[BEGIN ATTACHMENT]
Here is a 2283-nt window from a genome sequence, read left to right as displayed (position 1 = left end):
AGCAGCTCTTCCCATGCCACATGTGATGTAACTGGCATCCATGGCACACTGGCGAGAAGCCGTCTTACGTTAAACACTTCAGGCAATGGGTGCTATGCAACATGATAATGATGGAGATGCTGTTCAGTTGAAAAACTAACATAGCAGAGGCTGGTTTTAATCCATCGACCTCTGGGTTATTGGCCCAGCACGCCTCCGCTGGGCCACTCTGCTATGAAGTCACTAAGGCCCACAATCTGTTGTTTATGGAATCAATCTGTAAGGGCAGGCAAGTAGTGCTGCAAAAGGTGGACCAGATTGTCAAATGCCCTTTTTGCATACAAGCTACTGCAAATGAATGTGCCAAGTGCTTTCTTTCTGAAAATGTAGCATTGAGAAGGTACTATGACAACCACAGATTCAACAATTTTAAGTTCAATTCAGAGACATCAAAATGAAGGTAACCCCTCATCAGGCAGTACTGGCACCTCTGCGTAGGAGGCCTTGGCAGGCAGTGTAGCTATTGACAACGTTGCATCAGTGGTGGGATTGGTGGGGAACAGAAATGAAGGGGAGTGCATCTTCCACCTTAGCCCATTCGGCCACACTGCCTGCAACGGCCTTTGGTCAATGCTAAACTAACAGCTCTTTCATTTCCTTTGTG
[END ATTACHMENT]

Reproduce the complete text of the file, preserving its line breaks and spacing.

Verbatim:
Here is a 2283-nt window from a genome sequence, read left to right as displayed (position 1 = left end):
AGCAGCTCTTCCCATGCCACATGTGATGTAACTGGCATCCATGGCACACTGGCGAGAAGCCGTCTTACGTTAAACACTTCAGGCAATGGGTGCTATGCAACATGATAATGATGGAGATGCTGTTCAGTTGAAAAACTAACATAGCAGAGGCTGGTTTTAATCCATCGACCTCTGGGTTATTGGCCCAGCACGCCTCCGCTGGGCCACTCTGCTATGAAGTCACTAAGGCCCACAATCTGTTGTTTATGGAATCAATCTGTAAGGGCAGGCAAGTAGTGCTGCAAAAGGTGGACCAGATTGTCAAATGCCCTTTTTGCATACAAGCTACTGCAAATGAATGTGCCAAGTGCTTTCTTTCTGAAAATGTAGCATTGAGAAGGTACTATGACAACCACAGATTCAACAATTTTAAGTTCAATTCAGAGACATCAAAATGAAGGTAACCCCTCATCAGGCAGTACTGGCACCTCTGCGTAGGAGGCCTTGGCAGGCAGTGTAGCTATTGACAACGTTGCATCAGTGGTGGGATTGGTGGGGAACAGAAATGAAGGGGAGTGCATCTTCCACCTTAGCCCATTCGGCCACACTGCCTGCAACGGCCTTTGGTCAATGCTAAACTAACAGCTCTTTCATTTCCTTTGTG